How can you not fall in love with a campsite when you are welcomed by dolphins swimming by, directly in front of you on arrival? This is what we were met with when we rolled in to Barkers Rocks Bush Camp just south of Port Rickaby on the western side of Yorke Peninsula.
We had heard there were two areas where you could camp here. When you drive in along the dirt road leading to the camping area you come to a fork in the road.
Turn left and you arrive at a sheltered area behind sand dunes where you can choose a site and set up. This area also has a long drop toilet and drive on access to the beach.
The other option is to turn right which we did, to camp on a more exposed cliff top area with only enough sites for about three vans and a sheltered picnic table and benches. This part of the bush camp is perfect in the right weather conditions and you have a sweeping view of the coastline, rocks, reef and beach in the distance.
What a little paradise this is, with dolphins cruising past throughout the day and at times stopping to fish in the bay. You can find places to fish anywhere off the rocks below, depending on the tide and they are easy to get to and walk on, not sharp or unstable.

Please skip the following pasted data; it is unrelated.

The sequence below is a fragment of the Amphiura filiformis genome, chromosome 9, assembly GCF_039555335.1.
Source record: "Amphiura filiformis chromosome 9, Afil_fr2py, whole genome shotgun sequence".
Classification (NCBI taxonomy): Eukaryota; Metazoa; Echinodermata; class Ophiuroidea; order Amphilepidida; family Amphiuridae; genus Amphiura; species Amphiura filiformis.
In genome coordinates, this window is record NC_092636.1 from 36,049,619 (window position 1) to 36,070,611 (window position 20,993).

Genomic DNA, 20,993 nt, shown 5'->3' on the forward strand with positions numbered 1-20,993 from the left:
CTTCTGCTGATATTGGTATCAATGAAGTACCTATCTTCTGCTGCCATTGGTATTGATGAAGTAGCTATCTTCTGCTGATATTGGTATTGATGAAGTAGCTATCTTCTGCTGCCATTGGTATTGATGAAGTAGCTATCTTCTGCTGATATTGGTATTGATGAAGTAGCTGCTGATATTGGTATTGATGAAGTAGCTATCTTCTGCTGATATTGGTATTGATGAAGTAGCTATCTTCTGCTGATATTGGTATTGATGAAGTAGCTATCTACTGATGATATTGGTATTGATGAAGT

If you keep walking you’ll find a gorgeous white sand beach in between the rocky outcrops, where the beach slopes gradually into the aquamarine coloured, crystal clear water.
Just past this sandy beach is a rocky reef which is exposed in low tide and is also easy to walk on. This is a top fishing spot with the water deep at the side and end of the reef and big squid and whiting there for the taking, that is if you can beat the dolphins and one seal that we saw.
You do have to keep an eye on the tide because the water creeps in and the reef disappears, sometimes completely underwater.
Camping on the clifftop here does give you unbeatable views of the sunsets and sunrises too.
Camping here, and at the other 19 bush campgrounds on Yorke Peninsula, costs $10 per vehicle, per night. Payment for a permit doesn’t reserve a particular site as they are all first in basis, but there are always enough sites for permit holders and if one camping area is crowded you can use the permit at any of the neighbouring sites.
Permits can be purchased online from the Yorke Peninsula Visitor Information site, or in person at the centre in Maitland, where you can pick up a brochure on the campgrounds.
What a blissful way this was to spend a couple of days and nights.